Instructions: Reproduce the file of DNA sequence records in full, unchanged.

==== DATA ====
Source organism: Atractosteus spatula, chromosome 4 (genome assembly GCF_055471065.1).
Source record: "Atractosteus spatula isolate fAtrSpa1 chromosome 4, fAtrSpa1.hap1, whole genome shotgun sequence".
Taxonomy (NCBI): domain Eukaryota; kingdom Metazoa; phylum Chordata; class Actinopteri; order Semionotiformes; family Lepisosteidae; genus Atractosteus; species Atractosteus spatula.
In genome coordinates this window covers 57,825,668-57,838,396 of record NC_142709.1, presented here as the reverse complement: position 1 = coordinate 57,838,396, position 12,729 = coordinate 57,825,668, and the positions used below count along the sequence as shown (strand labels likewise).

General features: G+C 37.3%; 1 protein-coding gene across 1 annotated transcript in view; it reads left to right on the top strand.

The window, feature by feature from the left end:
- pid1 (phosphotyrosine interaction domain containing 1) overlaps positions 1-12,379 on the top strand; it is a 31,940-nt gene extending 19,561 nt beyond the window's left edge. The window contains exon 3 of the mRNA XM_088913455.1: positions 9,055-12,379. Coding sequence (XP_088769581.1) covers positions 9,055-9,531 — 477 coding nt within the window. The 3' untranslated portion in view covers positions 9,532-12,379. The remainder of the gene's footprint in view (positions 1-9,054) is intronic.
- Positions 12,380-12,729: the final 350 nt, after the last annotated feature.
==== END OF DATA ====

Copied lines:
Source organism: Atractosteus spatula, chromosome 4 (genome assembly GCF_055471065.1).
Source record: "Atractosteus spatula isolate fAtrSpa1 chromosome 4, fAtrSpa1.hap1, whole genome shotgun sequence".
Taxonomy (NCBI): domain Eukaryota; kingdom Metazoa; phylum Chordata; class Actinopteri; order Semionotiformes; family Lepisosteidae; genus Atractosteus; species Atractosteus spatula.
In genome coordinates this window covers 57,825,668-57,838,396 of record NC_142709.1, presented here as the reverse complement: position 1 = coordinate 57,838,396, position 12,729 = coordinate 57,825,668, and the positions used below count along the sequence as shown (strand labels likewise).

General features: G+C 37.3%; 1 protein-coding gene across 1 annotated transcript in view; it reads left to right on the top strand.

The window, feature by feature from the left end:
- pid1 (phosphotyrosine interaction domain containing 1) overlaps positions 1-12,379 on the top strand; it is a 31,940-nt gene extending 19,561 nt beyond the window's left edge. The window contains exon 3 of the mRNA XM_088913455.1: positions 9,055-12,379. Coding sequence (XP_088769581.1) covers positions 9,055-9,531 — 477 coding nt within the window. The 3' untranslated portion in view covers positions 9,532-12,379. The remainder of the gene's footprint in view (positions 1-9,054) is intronic.
- Positions 12,380-12,729: the final 350 nt, after the last annotated feature.